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New York Announces 60-Day Limit to Stays in City Shelters

Nicolás Ríos

Jul 19, 2023

New York City Mayor Eric Adams announced that the City will be rolling out 60-day notices to find alternative forms of housing for asylum seekers who have been in city shelters for a significant amount of time. These new guidelines, first reported by Gothamist, come after Adams said that New York City’s system for those facing housing insecurity has reached “full capacity” and that “we have no more room in the city”.

The update to NYC’s shelter policy will apply to single adult migrants, not to children or families. Those impacted will receive a notice of 60 days in the upcoming weeks with extensive casework services to explore alternative forms of housing. If they are unable to find housing, migrants can reapply for a shelter bed at a shelter intake system. They could be reassigned a different shelter bed if there is one available. If not — Adams says that people in need will have to “wait”.

“They just have to wait. Wherever they can find a place to wait,” the Mayor said in a briefing.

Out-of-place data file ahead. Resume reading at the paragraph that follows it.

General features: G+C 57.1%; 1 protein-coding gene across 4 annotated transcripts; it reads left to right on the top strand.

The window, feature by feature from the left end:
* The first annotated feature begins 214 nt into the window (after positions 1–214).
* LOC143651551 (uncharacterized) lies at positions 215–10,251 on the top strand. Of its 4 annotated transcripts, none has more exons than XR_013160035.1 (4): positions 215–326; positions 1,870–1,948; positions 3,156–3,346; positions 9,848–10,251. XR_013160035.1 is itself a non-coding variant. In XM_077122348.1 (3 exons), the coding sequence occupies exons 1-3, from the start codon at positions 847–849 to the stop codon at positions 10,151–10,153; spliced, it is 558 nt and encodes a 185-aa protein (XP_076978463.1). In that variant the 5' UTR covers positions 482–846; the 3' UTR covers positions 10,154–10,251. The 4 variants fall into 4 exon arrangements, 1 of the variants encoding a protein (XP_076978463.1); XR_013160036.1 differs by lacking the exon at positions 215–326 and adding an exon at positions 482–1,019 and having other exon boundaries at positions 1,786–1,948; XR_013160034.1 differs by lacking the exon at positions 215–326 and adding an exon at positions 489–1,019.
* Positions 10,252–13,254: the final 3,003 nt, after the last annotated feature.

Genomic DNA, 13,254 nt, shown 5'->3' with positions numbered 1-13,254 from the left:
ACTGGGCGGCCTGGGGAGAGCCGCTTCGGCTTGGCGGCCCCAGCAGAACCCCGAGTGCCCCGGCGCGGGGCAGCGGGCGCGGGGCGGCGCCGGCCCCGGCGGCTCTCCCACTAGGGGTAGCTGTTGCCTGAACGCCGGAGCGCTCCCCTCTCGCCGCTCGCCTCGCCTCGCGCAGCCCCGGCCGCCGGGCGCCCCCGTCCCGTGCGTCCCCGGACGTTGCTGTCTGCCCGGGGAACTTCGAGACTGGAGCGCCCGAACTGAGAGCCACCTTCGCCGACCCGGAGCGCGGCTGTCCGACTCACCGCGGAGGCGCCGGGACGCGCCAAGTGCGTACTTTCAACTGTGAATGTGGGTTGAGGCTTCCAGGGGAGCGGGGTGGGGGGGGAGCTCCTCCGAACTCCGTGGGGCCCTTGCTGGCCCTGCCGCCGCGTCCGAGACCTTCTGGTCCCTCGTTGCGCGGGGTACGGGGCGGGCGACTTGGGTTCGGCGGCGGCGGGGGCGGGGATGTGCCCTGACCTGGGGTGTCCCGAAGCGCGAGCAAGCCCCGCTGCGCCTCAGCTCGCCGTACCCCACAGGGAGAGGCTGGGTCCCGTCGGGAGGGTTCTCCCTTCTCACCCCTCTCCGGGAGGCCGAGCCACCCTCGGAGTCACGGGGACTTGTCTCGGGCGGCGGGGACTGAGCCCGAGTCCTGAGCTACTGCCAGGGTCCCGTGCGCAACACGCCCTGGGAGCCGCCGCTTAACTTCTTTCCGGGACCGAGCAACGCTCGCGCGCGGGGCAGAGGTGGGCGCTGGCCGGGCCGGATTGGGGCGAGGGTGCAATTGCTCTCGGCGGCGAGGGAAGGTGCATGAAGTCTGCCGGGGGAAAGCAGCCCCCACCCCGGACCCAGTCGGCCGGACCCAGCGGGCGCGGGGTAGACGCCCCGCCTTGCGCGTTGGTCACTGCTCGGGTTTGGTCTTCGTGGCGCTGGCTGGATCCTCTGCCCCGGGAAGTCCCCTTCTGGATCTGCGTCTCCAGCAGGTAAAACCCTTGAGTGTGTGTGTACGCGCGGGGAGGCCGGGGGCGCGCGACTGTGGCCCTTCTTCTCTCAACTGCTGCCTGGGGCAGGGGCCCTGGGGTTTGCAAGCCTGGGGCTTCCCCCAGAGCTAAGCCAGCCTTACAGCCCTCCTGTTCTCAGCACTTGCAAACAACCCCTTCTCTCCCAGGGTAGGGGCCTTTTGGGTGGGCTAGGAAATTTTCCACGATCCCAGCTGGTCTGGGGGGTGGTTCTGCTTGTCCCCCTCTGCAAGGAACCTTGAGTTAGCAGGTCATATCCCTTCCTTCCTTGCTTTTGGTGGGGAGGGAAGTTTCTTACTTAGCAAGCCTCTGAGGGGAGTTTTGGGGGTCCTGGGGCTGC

The Mayor also asked for the Federal Government for help and to let asylum seekers work via work permits. “New York City is carrying a the weight of a national problem”, the Mayor said at a briefing about the asylum seeker crisis.

Asylum seekers have been arriving in high numbers to New York City’s shelter system for more than a year now. The City has received more than 90,000 immigrants since last spring.

In June, The New York Times reported that the total number of people staying in City shelters passed 100,000 for the first time. The number rose to 105,000 people in July, according to Deputy Mayor Anne Williams-Isom. Almost half of them are recently arrived asylum seekers.

The city government is currently running 188 shelters and humanitarian centers. Earlier this month, Documented reported that a group of asylum seekers were living in an unfinished building without working showers.

According to officials, the City has spent over $1 billion so far in services provided to migrants that have arrived in the city since last year.

Also Read: The Perils of Being Homeless and Undocumented

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